I saw how he had nothing in the end bu tme and my mum and our lvoe. Nothing else mattered - not work, politics ( he was a political animal), football ( a life long season ticket holder and footy additct). It waas scarey to see life stripped and reduced down to its bare elements as it would have been when he was a baby.

I see eveyrhting from the point of view of the end now. Preparing for hte end - counting down my years - I'm 43 so thinking well I've probably got about 30 years left - 10 good ones then start to go downhill. I see eveyrthing backeards - with my baby who's now 9 months I marvel at how her body is gearing ujp for life . My dad's body the doctors told me was dying so reducing need for drink and food whereas her body is preparing to live life so she is increasing her need for food and drnk. Whereas dad found it hard to breathe she breathes quickly an deasily.

I see everything from the point of view of death and dying. Is this normal? My dh aquoted me from a famous passage in our religion " there is a time for living and a time for dying" - comes from the famous passage that continujes " a time for war and a time for peace" etc. Perhaps some pople kjnow it? He says that just as therte is a time for dying that time is not now and I must try and focus on my time for living.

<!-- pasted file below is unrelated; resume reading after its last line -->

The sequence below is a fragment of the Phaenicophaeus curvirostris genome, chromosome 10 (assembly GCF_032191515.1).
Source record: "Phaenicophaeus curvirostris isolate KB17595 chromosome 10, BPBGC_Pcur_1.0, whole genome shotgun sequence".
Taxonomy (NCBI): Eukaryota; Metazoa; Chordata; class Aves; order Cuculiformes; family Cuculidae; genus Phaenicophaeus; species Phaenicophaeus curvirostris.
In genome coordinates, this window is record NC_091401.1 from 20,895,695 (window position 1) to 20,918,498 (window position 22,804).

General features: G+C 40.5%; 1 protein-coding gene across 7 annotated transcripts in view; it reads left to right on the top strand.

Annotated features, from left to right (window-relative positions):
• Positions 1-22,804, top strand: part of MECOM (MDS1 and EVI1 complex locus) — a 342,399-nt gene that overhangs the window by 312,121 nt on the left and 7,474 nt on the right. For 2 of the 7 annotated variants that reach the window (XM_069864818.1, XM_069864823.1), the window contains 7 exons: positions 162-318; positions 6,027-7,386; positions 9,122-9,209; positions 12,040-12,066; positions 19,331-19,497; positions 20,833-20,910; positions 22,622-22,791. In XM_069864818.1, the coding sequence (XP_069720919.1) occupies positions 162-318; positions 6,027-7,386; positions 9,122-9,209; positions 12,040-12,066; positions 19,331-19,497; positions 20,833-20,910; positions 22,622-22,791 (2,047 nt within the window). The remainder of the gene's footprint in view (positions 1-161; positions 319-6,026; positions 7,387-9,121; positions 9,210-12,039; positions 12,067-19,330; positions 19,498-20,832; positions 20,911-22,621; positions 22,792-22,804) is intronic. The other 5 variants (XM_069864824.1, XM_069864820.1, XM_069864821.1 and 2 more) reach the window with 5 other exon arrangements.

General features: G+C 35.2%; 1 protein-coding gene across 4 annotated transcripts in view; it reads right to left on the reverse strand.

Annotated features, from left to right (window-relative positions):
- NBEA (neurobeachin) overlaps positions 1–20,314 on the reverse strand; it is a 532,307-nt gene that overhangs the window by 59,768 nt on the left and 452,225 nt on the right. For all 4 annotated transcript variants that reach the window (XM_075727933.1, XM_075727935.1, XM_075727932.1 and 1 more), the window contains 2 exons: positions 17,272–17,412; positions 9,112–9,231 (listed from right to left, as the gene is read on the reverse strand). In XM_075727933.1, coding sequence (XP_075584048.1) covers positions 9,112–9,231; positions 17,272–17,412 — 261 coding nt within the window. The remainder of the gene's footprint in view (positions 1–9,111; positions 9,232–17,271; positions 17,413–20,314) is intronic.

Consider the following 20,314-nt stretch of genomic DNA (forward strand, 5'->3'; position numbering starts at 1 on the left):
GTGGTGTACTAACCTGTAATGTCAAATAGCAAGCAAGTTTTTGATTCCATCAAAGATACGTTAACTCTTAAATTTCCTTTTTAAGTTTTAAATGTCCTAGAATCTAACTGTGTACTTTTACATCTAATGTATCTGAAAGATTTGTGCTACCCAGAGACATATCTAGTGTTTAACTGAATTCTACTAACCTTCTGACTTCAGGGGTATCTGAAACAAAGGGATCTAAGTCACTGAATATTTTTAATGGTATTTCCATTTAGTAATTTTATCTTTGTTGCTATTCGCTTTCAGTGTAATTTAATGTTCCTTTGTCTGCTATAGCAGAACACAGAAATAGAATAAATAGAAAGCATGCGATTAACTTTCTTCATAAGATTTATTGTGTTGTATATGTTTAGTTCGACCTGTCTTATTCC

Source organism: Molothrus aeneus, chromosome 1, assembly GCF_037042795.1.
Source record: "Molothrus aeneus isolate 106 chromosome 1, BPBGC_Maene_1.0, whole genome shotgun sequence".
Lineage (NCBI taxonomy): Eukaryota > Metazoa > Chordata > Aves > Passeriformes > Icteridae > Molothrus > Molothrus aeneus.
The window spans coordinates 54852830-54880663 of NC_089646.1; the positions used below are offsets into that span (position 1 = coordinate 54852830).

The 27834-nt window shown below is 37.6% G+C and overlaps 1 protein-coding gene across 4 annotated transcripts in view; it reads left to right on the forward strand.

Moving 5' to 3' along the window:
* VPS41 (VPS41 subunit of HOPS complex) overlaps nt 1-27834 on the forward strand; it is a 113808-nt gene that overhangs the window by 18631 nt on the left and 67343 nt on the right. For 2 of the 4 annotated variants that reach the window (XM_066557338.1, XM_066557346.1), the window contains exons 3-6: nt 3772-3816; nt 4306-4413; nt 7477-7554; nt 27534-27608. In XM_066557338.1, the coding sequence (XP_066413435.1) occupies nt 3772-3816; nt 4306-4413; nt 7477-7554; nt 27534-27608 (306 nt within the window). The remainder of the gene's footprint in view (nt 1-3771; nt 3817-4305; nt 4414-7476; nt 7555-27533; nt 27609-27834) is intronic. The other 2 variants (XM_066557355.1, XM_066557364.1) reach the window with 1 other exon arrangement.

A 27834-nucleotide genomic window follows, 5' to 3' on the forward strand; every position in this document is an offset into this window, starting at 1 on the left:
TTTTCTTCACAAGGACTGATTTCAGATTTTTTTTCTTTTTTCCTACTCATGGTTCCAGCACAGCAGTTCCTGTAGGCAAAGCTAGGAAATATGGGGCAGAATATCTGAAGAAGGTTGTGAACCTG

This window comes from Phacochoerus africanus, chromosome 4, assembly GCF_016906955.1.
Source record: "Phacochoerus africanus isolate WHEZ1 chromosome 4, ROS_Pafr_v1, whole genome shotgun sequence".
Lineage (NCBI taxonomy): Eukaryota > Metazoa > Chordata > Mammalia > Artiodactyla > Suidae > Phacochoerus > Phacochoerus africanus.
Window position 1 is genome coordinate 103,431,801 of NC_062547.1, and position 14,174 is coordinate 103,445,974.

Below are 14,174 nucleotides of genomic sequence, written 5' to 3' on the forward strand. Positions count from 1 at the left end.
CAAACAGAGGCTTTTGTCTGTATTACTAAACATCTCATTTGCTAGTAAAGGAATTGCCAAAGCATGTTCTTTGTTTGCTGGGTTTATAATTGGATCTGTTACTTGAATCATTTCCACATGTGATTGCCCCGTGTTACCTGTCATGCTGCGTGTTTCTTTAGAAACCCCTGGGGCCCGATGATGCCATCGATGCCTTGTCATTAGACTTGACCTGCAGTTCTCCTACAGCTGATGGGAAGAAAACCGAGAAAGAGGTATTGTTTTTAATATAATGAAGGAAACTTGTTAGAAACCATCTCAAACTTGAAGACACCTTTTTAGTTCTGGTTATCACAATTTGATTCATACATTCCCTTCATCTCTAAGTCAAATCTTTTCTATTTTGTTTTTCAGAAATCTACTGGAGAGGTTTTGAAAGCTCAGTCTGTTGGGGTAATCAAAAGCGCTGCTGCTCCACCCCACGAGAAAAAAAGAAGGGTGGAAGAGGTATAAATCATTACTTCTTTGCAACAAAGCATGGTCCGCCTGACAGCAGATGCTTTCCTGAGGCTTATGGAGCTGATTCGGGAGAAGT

But I am so caught up with death and only wanting to sit in the cemetry in the peace. Is this nornal?

OP’s posts: |
Sleepyspaniel Sun 18-Sep-11 22:50:02

Hi, I am sorry for the passing of your dad. Three months is a very short time and I imagine you are feeling terribly raw right now.

I think it understandable that you would have this persepctive you describe above, having seen the extremes of beginning and end of life (new baby and parent dying), two incredibly life changing and emotional events, highlighted at the same time. You have been in the middle of the scale (or seesaw, as an analogy) physically, mentally and emotionally supporting both dependant parties, trying to make sure both sets of needs are met.